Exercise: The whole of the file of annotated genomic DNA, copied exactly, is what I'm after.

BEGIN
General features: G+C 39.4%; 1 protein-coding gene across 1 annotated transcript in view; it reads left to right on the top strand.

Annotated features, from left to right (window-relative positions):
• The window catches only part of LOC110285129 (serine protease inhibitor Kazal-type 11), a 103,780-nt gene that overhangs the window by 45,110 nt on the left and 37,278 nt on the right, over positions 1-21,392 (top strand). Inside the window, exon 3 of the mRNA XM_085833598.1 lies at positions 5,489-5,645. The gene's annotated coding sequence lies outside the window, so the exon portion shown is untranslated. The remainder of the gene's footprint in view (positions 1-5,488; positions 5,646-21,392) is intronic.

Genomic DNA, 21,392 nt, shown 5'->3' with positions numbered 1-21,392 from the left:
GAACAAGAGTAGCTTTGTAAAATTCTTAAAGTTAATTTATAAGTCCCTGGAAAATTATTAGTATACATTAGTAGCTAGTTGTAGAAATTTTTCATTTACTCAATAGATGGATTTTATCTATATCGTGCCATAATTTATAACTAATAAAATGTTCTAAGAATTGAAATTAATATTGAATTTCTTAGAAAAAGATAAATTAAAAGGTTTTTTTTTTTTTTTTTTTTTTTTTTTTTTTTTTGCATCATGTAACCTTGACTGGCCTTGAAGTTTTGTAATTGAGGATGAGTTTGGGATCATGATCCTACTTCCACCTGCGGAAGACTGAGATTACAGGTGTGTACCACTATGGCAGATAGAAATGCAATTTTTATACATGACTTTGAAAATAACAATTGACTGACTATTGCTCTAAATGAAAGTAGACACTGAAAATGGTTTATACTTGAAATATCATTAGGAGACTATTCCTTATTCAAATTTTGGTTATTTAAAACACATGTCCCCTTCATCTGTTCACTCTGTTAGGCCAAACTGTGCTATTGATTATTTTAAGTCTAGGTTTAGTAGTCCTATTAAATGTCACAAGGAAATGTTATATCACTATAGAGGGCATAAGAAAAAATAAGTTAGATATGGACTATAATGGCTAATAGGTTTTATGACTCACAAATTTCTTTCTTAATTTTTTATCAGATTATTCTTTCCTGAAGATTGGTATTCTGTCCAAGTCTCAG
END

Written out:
General features: G+C 39.4%; 1 protein-coding gene across 1 annotated transcript in view; it reads left to right on the top strand.

Annotated features, from left to right (window-relative positions):
• The window catches only part of LOC110285129 (serine protease inhibitor Kazal-type 11), a 103,780-nt gene that overhangs the window by 45,110 nt on the left and 37,278 nt on the right, over positions 1-21,392 (top strand). Inside the window, exon 3 of the mRNA XM_085833598.1 lies at positions 5,489-5,645. The gene's annotated coding sequence lies outside the window, so the exon portion shown is untranslated. The remainder of the gene's footprint in view (positions 1-5,488; positions 5,646-21,392) is intronic.

Genomic DNA, 21,392 nt, shown 5'->3' with positions numbered 1-21,392 from the left:
GAACAAGAGTAGCTTTGTAAAATTCTTAAAGTTAATTTATAAGTCCCTGGAAAATTATTAGTATACATTAGTAGCTAGTTGTAGAAATTTTTCATTTACTCAATAGATGGATTTTATCTATATCGTGCCATAATTTATAACTAATAAAATGTTCTAAGAATTGAAATTAATATTGAATTTCTTAGAAAAAGATAAATTAAAAGGTTTTTTTTTTTTTTTTTTTTTTTTTTTTTTTTTTGCATCATGTAACCTTGACTGGCCTTGAAGTTTTGTAATTGAGGATGAGTTTGGGATCATGATCCTACTTCCACCTGCGGAAGACTGAGATTACAGGTGTGTACCACTATGGCAGATAGAAATGCAATTTTTATACATGACTTTGAAAATAACAATTGACTGACTATTGCTCTAAATGAAAGTAGACACTGAAAATGGTTTATACTTGAAATATCATTAGGAGACTATTCCTTATTCAAATTTTGGTTATTTAAAACACATGTCCCCTTCATCTGTTCACTCTGTTAGGCCAAACTGTGCTATTGATTATTTTAAGTCTAGGTTTAGTAGTCCTATTAAATGTCACAAGGAAATGTTATATCACTATAGAGGGCATAAGAAAAAATAAGTTAGATATGGACTATAATGGCTAATAGGTTTTATGACTCACAAATTTCTTTCTTAATTTTTTATCAGATTATTCTTTCCTGAAGATTGGTATTCTGTCCAAGTCTCAG